If you haven’t regained custody of your children by the conclusion of the .21F hearing (Chapter 12), the court will schedule a hearing pursuant to WIC section 366.26. This hearing is supposed to select the best permanent plan for your children.
The first plan the social worker is likely to recommend is adoption by another person/s. Generally, this person is a foster parent, or an unfriendly relative. Adoption means that this person/s becomes the legal parent of your children; and that you and your family have no further rights or interests in the children. You lose the children forever.
When a relative adopts the children, that relative becomes the parent. For example, if your parents adopt the children, they become the parents of the children and you are not a brother or sister of the children. But if your in-laws adopt the children, you are of no relationship to the children.
Either way, you have no rights to visitation with the children, and if you are to see the children in the future, that will be at the sole discretion of the new adoptive parents.
Unless you were to win an appeal, an adoption cannot be overturned.
I am aware that it may be theoretically possible to bring a lawsuit to overturn an adoption, but it is highly unlikely.
The second plan that the social worker may recommend is legal guardianship. Under this plan, you remain the parent; but the legal guardian becomes the permanent care taker of the child, until age 18; making all the decisions about the child. You may have the right to visit; most likely these will be supervised or monitored visits.
You may have the right to overturn the legal guardianship and regain custody of the children. You need to discuss this option with a competent attorney.
The third plan the social worker may recommend is Long Term Foster care. Under this plan, the child remains with the foster parent, relative or family friend until the child is 18 years of age. This plan is rarely used these days. In most cases, social workers and courts opt for the more “favored” plan of permanency, which is adoption.
To prepare for the contested .26 hearing:
The first hearing will be to inform the judge if you agree or disagree with the social worker’s recommendations. If you don’t agree, the court will set a trial/contest date for you to challenge the social worker’s recommendations.
If the recommendation is for adoption, you will immediately want to sit and discuss the case, and your alternatives, with your attorney. Needless to say, permanently losing your children is an extremely important topic, and you need to know what can be done to stop or delay this from happening.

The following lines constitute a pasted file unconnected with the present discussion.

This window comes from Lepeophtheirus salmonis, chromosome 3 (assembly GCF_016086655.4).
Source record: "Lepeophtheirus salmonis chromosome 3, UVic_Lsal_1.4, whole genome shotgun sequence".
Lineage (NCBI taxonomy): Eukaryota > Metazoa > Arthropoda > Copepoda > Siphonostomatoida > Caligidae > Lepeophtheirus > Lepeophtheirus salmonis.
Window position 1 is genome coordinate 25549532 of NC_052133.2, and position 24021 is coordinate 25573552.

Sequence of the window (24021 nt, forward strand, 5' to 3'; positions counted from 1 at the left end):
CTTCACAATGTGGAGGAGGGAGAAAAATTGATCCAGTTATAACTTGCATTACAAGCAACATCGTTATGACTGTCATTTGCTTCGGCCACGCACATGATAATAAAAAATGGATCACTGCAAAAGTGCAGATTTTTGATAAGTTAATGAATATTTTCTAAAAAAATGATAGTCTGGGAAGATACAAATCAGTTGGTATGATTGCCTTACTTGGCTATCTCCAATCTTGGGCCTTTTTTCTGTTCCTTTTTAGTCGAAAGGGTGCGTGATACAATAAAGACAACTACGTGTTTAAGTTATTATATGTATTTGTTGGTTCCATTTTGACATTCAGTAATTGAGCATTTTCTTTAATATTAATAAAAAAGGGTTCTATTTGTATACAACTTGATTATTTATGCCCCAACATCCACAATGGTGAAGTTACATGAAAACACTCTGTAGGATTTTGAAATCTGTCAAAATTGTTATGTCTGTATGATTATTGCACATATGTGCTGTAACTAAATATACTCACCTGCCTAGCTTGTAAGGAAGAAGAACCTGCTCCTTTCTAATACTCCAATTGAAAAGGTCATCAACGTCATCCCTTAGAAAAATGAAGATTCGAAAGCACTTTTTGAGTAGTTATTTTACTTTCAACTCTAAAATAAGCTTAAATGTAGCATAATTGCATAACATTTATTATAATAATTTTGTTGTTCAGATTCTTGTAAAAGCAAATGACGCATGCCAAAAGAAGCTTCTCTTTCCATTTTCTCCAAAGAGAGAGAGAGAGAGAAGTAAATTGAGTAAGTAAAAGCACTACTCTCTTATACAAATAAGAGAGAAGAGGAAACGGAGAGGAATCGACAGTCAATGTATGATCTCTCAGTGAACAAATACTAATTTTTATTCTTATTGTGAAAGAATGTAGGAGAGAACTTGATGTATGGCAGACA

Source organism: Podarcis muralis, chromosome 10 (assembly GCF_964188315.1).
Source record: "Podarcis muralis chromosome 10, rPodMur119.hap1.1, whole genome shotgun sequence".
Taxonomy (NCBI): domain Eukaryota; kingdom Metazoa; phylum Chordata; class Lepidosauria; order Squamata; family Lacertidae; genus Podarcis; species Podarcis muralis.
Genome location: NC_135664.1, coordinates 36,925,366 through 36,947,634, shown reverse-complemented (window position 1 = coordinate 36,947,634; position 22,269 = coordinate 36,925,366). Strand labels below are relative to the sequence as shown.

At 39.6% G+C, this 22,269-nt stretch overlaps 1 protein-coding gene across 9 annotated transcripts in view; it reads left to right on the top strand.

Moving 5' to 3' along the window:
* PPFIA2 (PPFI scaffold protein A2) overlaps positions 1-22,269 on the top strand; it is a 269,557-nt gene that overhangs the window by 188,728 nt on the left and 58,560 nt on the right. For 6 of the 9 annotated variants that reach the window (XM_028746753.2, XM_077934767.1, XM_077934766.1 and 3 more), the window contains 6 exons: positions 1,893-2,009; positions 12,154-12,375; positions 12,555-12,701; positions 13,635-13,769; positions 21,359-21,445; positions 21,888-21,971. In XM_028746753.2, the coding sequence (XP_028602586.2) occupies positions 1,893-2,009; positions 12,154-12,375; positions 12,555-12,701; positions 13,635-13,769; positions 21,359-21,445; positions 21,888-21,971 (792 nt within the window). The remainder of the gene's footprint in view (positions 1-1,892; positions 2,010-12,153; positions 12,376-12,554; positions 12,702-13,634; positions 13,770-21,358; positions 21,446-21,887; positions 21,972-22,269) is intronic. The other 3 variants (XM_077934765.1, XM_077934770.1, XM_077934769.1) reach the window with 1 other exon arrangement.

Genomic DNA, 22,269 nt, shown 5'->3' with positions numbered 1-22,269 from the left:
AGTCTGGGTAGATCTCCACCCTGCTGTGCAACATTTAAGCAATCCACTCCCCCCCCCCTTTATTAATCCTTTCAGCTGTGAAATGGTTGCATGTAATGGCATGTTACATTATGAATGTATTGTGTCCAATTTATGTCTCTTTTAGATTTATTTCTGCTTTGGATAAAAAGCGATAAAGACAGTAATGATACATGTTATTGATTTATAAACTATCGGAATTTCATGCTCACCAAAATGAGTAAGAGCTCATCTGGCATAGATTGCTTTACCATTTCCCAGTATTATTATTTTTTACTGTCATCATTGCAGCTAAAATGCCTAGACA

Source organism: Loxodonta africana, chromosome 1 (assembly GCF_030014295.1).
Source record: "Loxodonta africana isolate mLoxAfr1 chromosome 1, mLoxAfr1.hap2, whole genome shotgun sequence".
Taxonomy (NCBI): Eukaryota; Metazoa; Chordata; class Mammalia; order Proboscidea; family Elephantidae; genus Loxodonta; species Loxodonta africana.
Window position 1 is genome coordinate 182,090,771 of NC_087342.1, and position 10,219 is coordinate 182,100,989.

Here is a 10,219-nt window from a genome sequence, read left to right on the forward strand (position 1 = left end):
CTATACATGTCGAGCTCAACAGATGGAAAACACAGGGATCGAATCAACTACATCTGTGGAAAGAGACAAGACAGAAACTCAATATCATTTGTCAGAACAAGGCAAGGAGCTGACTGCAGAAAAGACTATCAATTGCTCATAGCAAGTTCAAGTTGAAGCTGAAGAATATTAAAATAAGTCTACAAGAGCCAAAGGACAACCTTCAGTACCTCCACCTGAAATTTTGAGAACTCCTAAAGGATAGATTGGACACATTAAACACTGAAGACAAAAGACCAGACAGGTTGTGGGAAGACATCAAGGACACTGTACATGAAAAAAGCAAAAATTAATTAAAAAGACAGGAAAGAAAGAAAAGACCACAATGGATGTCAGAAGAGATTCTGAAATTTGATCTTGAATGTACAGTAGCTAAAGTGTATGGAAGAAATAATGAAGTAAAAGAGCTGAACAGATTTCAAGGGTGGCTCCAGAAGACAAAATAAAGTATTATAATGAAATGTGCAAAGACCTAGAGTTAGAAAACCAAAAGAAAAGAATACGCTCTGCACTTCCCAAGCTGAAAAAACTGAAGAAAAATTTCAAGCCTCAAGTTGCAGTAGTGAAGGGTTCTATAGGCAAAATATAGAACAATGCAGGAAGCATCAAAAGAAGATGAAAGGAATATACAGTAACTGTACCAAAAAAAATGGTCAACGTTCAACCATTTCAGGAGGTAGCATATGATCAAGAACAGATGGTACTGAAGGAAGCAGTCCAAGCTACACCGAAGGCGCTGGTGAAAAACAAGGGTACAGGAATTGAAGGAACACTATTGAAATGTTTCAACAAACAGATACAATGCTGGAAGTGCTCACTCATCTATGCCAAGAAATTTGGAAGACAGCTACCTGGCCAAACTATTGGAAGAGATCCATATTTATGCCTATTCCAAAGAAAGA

A. 388 petition (See Chapter 10)
One of the first things I recommend is that the parent/s file a 388 petition and ask for several different remedies. Most of the time, I request return of the child, further Family Reunification Services, additional visitation to increase the bond between the parent and children, or placement of the children with friendly relatives.
The strategies and steps to implement some or all of these alternatives are beyond the scope of this book. Suffice it to say, you should discuss these things with your attorney, and if s/he is not willing to go through this process, you may want to consider changing attorneys.
B. Bonding Study
A “bonding study” between you and the children is extremely important. You should request that your attorney arrange such a study with a local expert; and in some cases the court may be willing to pay for it pursuant to Evidence Code section 730. If not, you may have to cover that cost.
During this time frame, it becomes important that you have continuous and frequent visitation. This, and other things that may help you stop or delay the termination of your parental rights, will most likely be fought by the social worker, the social worker’s attorney, and in a lot of cases, by the children’s attorney.
So you can see the importance in making sure your attorney takes the time and interest in implementing a plan to save your parental rights.
C. Notice of Appeal
If you lose this hearing, you should immediately ask your attorney to file the Notice of Appeal form. It is a two page form. If s/he is unable to do that for you, you have 60 days in which to file that form. The only hope that you may have to regain custody, or to prevent an adoption, is by way of this appeal.
If you cannot afford an appellate attorney, the appellate court will provide one for you; or you may hire your own.
Note that your appeal will only be based on the evidence submitted in the trial court. So, it is important that you and your attorney meet and confer in advance to determine the witnesses and documentary evidence that is going to be submitted to the court at this hearing.
Most important, is the subpoenaing of certain witnesses, to ensure their presence. If a witness is not present, it is unlikely the judge will give you a continuance to bring in that witness, unless you have a proof of service that the witness was served, but did not show.
Please call me for a consultation regarding your .26 hearing, or the appeal from your .26 hearing, or the denial of your 388 petition.
888 888 6582.